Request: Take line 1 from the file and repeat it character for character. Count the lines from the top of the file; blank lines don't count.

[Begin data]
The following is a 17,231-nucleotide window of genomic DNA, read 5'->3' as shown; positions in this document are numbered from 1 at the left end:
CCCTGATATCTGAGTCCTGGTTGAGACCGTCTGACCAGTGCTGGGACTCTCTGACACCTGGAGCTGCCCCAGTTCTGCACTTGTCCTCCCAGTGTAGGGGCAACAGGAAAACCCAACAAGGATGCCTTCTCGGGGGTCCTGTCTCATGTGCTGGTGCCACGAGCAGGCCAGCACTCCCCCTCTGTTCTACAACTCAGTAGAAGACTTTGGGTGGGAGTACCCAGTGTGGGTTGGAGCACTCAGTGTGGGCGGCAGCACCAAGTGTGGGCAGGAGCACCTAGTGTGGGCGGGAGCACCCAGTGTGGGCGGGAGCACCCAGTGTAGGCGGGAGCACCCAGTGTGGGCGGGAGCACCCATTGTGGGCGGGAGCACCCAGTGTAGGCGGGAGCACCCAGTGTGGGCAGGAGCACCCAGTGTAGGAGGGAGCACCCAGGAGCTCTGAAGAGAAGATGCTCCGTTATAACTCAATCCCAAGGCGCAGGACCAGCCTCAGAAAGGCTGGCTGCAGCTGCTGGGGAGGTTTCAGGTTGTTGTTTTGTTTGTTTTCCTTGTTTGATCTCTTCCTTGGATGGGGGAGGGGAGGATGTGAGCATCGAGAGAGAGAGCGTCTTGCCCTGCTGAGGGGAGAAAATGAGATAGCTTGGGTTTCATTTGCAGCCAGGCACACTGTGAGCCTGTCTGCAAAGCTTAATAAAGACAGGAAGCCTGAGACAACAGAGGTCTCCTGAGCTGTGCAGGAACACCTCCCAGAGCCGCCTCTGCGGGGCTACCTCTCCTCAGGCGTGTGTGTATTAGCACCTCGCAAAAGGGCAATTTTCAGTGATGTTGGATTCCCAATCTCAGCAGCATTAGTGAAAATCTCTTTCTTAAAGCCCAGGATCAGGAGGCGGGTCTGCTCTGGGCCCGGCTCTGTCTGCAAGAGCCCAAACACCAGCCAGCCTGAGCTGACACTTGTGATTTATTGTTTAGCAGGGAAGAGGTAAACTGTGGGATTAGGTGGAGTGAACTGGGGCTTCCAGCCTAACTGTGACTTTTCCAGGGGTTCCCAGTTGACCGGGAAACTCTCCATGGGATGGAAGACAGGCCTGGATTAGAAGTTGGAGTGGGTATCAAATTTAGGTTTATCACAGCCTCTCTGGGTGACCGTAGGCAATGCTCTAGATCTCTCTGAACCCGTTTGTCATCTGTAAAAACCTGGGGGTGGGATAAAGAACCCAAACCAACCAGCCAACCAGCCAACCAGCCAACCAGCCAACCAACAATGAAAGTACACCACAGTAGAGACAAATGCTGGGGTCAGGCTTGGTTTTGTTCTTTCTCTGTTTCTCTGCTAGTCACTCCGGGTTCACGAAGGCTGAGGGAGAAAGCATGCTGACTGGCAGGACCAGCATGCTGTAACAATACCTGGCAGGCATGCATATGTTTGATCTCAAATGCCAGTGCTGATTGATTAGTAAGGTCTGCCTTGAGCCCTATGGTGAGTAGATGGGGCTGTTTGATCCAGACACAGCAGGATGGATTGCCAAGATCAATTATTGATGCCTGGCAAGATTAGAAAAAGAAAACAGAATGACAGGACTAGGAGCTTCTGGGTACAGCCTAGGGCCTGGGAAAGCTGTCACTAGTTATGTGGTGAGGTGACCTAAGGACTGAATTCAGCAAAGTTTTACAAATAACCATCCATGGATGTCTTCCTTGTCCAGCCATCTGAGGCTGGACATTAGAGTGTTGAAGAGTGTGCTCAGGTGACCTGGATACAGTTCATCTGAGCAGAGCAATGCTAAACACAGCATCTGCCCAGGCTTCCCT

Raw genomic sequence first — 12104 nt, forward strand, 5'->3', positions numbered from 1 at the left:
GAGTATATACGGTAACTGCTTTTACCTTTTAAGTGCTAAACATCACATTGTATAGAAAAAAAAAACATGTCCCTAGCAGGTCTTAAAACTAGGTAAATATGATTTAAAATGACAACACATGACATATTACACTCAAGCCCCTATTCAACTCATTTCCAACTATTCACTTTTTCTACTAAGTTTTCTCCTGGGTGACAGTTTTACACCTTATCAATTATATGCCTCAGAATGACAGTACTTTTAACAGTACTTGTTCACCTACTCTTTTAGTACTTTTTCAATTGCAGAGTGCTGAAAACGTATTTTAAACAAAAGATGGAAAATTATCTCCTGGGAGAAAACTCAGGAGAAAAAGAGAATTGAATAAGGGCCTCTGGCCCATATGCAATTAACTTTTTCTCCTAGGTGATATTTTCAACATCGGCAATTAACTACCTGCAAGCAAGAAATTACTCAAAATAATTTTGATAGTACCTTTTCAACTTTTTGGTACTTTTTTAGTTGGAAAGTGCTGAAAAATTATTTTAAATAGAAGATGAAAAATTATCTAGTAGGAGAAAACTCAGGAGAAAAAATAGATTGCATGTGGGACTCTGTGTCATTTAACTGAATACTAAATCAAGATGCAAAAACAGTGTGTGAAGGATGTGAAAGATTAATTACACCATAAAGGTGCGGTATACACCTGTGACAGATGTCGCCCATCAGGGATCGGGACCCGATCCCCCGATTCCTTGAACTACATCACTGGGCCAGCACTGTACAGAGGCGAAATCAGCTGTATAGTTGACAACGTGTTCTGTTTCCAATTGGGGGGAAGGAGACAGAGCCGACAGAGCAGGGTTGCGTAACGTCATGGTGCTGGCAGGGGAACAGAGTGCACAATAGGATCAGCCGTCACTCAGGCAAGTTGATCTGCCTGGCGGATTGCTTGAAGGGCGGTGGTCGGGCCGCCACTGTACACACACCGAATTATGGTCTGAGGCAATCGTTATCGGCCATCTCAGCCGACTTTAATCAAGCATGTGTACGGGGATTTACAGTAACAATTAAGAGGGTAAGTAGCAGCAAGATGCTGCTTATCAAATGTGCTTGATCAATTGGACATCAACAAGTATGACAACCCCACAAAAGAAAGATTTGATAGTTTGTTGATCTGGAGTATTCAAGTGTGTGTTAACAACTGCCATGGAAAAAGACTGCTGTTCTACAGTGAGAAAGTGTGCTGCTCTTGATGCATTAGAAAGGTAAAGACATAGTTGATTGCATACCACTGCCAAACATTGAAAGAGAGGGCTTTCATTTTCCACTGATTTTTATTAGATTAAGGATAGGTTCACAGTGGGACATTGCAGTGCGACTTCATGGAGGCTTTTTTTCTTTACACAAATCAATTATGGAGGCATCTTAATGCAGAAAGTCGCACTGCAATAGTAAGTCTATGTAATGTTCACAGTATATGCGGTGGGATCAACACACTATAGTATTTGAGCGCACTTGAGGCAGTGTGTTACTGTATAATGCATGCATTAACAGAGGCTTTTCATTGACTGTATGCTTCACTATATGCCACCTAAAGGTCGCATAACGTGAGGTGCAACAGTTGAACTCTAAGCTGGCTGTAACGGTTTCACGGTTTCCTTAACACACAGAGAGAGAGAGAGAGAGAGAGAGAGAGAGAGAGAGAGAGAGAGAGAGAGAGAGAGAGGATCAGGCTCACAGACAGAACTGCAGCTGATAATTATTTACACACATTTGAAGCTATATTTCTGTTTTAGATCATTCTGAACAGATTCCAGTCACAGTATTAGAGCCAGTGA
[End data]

The following is a 17,231-nucleotide window of genomic DNA, read 5'->3' as shown; positions in this document are numbered from 1 at the left end: